The Collect for Lent 2 (which is a Sixties confection) would also have been equally acceptable to the great Gnostic heresiarchs such as dear Valentinus (the Word will feed us  inwardly so that we may be purified by spiritual vision).

Sunday worshippers regularly at the Usus Deterior will not be faced this Lent with bodily concepts unless they survive until Lent 3, when the Collect (taken from the so-called Gelasian Sacramentary) does refer to fasts, prayers, and alms.

So what did the toilers of the Sixties eliminate from the euchological tradition of the Roman Church? They were, understandably, shy about the whole concept of fasting, which had largely gone missing from Western Christendom. 

I tend to feel that the Papacy, by its neglect during the last century, shares some blame for allowing this ancient Christian praxis to disappear. Is it really so much more difficult for office-workers to fast in the temperate zones of world than it was for peasants working under a hot sun in their Middle Eastern fields? Why is it that our own substantial Islamic population has so little trouble observing Ramadan?

And then there is the whole bundle of ideas that the sufferings we endure, from natural disasters as well as by acts of human agency, are sent by God as punishments, and that by bodily fasting we in some degree expiate the sins of our First Parents; of the society surrounding us; of ourselves.

Yes; there are problems here about how we relate to the post-Christian world we live in. The hopes many Orthodox felt, that their Great and Holy Council would sort out for them the interface between Modernity and Tradition, were dashed.

But I wonder if the violent and extensive 'Bugnini' mishandling of the Liturgical Tradition which followed after Vatican II was really the best methodology for dealing with these problems. Professor Ratzinger came to doubt that it was.

Sacrosanctum Concilium tiptoed very nervously round Fasting (paras 109, 110, and especially 111). Despite the claim of Vatican II to be a 'Pastoral Council', its boldest intervention is its laughably timorous requirement that the Paschal Fast ("Good Friday and, iuxta opportunitatem, prolonged throughout Holy Saturday") should be observed (sacrum esto ... ubique celebrandum ...).

I am sure that PF and his roche are even now preparing strict regulations reinforced by blood-curdling responsa ad dubia regarding observance of this quite modest conciliar mandate! Roll them out, grammatical howlers in your Latin included! 

It's less than six weeks until the Triduum!

5 March 2022


 The whole Church, the immaculate Spouse, the Ark of salvation, [has been turned into] a vast, sprawling mass of discussion groups. There are the Roman Synod, national and regional councils of bishops, the same of priests, commissions for this, commissions for that, diocesan senates, refresher courses, study days, even deanery meetings, days of recollection, retreats and in some cases the Mass itself have all been turned into discussion groups. The wretched laity have not been spared but have been dragged into commissions and councils at every level.  ... everything is discussed in an absract, irresponsible , open-ended way. Everything is questioned, down to the foundations of religion itself ...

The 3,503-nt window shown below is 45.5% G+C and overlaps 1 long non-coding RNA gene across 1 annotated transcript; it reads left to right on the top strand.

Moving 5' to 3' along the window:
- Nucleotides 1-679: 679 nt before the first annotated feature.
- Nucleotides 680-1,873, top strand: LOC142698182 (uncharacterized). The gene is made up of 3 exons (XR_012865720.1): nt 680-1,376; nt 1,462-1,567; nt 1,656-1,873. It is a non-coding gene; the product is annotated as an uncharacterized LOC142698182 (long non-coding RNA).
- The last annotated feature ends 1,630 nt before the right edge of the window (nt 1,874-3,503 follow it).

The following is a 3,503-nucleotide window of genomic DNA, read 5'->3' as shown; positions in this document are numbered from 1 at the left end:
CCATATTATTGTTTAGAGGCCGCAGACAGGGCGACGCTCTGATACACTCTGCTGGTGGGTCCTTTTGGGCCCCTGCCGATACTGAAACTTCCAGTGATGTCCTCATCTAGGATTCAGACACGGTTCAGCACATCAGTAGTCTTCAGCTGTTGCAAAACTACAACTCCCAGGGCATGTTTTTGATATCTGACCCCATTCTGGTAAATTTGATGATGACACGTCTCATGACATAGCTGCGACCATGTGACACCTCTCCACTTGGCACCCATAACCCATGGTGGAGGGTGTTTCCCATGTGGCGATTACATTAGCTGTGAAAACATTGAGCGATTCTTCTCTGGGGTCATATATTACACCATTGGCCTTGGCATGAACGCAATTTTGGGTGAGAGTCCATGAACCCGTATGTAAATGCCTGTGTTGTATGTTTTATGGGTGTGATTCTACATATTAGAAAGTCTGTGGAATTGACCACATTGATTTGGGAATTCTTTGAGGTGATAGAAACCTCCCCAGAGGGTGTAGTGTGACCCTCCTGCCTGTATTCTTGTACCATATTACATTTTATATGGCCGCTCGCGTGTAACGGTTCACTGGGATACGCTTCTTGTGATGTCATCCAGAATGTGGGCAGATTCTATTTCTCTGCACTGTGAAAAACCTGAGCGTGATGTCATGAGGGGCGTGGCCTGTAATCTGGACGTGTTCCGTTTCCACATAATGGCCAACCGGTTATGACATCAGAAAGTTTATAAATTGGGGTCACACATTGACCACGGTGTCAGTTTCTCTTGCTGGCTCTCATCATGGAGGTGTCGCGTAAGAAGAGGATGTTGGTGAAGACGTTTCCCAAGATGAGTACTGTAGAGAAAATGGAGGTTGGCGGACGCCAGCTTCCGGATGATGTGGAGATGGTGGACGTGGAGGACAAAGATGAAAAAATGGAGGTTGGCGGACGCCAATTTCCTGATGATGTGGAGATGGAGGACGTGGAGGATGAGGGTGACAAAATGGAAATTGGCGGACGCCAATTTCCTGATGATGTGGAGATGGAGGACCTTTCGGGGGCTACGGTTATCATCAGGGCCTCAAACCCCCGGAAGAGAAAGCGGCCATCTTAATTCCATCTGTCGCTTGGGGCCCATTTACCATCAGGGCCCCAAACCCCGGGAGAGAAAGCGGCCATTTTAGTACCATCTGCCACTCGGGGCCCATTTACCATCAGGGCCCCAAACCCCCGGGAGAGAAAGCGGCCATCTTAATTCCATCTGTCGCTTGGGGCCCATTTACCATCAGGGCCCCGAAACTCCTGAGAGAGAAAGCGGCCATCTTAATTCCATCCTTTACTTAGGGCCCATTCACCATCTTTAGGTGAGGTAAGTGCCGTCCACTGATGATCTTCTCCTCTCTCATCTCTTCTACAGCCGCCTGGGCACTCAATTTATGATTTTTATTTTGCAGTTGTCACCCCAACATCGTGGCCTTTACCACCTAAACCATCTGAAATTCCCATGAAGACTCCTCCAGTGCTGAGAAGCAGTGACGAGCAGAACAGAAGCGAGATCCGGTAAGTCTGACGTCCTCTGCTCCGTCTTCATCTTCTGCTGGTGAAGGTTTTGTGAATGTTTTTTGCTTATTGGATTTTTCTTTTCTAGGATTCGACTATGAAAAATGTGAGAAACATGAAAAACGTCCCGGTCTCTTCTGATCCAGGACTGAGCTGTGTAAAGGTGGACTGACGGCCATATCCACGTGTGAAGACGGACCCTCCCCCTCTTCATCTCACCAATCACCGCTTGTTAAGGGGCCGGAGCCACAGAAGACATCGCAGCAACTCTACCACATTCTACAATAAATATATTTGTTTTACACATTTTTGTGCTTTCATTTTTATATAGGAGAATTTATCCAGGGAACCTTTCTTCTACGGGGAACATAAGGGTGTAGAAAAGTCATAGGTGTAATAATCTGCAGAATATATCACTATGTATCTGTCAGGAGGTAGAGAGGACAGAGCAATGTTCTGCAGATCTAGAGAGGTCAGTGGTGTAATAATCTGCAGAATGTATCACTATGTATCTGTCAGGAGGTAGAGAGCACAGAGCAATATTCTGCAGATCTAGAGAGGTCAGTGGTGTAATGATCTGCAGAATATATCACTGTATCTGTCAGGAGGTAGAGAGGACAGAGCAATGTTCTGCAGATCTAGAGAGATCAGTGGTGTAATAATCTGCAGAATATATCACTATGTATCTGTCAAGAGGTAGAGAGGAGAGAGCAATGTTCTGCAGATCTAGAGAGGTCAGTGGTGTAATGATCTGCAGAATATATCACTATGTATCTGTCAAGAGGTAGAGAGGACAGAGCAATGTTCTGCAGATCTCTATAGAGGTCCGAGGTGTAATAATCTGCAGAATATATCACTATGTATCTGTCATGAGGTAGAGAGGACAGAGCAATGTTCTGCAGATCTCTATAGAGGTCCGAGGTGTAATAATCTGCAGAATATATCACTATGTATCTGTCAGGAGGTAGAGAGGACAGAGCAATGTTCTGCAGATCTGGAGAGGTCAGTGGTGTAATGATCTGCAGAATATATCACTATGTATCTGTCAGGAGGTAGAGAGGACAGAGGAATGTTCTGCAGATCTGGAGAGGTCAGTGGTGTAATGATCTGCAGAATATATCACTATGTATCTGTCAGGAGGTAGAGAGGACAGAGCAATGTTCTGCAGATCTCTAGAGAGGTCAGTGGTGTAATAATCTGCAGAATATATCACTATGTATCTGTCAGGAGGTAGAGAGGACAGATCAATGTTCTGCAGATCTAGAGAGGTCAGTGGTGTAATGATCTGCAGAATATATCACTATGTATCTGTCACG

Sic scripsit Bryan Houghton Anno 1975.

My own private and personal view of Cosmopolitics is this. The Enemy has got this 'Synodality' thing going because he realised that he was losing control. There were troubling signs in the Church of supernatural growth; of little shoots and new buds offering the first presentiments of a bright Spring of Divine Grace. Emergency action was called for: So a stop had to be put to new expressions of the Religious life, such as the Franciscans of the Immaculate. Liturgical renewal had to be stopped in its tracks before it could do any more harm.

The (from an Infernal point of view) fine days of the post-Conciliar disorders needed to be brought back. And what better method than to get everybody thinking and talking and having meetings about change. Humans need to have some purpose ... and so here is the reason for the feverish nonsense of Synodality. Above all, the policy of the Great Power Below is to get people excited about a Future which ... by definition ... does not exist. And to prevent humans from focussing on the only gift God is bestowing: His present moment.

Men are created for Godhead; for theosis, the divinisation which is imparted in Holy Baptism; and is perfected though participation in the Divine Gifts of the Redeemer's Body and Blood. The over-arching purpose of all human life is the offering of the Sacrifice of the Eucharist, a Sanctum Sacrificium, an Immaculata Hostia. And the multiplication of Human Beings to perpetuate this offering as Companions in His love. By this more-than-act, Man and God come into a unity of exchange, an Admirabile Commercium in which the Almighty is given, in the one and only way possible, the glory due to His Name, and Man has the privilege, which is like nothing else on earth, of entering into the movement of that Great Offering.

Will PF's load of contrived busy-ness succeed in putting Glory to flight?

I rather think not. But my duty is not to speculate but to ...

4 March 2022

Lots of News ...